The Pittsburgh Post-Gazette Editorial 'Scandal for Schools' says this in : Why cut great programs for the best students?' published on 2/7/08, "America needs super-achievers to scale the heights as much as it needs underachievers to meet firm standards. Nothing is more important to a nation lagging in science and math and seeking to stay internationally competitive than to encourage a culture of high achievement among its youth."

I am biased. I spent two summers at the Pennsylvania Governor's School of Arts: one as a student going into my senior year and one as an assistant instructor just graduated from college. It is not an understatement to say that this program changed my life. In many cultures, youth are sent out on a vision quest. PGSA was mine. I spent the summer with other kids who were at the top of their game in the arts and teachers who were dedicated to catching my attention while they had it. No sweating for grades. We were in this for the pure experience. In my summers at PGSA, I made jewelry, sculpted, learned improv, saw my first independent film, learned to draw in a new way, wrote poetry, learned to knit, learned sign language while teaching deaf students, read some great new authors, attended dance and theater performances, learned about art history, took leadership training, and learned photography skills. And here's the kicker--only about half of that was part of the curriculum. The other half happened as a result of hanging around other creative kids who were blooming in this environment.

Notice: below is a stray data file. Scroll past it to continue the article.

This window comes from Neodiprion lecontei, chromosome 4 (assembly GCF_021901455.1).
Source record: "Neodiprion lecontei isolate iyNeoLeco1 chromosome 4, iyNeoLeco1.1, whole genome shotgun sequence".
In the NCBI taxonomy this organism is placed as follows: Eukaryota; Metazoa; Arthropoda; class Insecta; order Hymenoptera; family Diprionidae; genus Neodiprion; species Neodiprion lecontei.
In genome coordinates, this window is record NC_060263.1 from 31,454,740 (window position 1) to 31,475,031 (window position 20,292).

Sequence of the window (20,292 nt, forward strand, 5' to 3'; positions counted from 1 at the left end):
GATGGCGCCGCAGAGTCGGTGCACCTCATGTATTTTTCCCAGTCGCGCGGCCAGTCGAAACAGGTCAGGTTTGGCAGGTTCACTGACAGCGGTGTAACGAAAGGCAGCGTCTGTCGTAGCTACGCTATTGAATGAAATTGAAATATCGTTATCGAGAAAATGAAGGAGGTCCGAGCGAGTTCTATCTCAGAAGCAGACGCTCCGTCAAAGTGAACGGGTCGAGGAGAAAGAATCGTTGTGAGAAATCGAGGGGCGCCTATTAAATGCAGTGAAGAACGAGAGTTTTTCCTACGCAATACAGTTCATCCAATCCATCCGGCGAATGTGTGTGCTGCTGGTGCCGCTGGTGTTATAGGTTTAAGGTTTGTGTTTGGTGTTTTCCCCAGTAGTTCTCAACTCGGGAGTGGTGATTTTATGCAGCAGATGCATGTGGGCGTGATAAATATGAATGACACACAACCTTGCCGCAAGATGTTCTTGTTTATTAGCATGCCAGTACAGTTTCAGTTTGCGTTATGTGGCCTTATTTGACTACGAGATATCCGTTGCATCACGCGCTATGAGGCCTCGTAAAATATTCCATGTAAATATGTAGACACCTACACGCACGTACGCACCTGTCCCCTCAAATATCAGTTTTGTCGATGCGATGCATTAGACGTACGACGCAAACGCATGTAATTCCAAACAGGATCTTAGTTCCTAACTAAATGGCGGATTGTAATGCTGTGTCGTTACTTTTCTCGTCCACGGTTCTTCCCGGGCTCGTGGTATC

A year after I went to PGSA as a student we had a reunion where two alumni were given awards for their leadership over the past year. What had they done to take the arts and the experience of the school back into their communities? The competition was steep because these kids were on fire. I didn't win. Didn't even come close, though I had done much upon my return including helping young kids write, produce, and create a puppet show. In an era of arts funding cuts, this kind of leadership is a real boon to the community. And the loss of it, is devastating.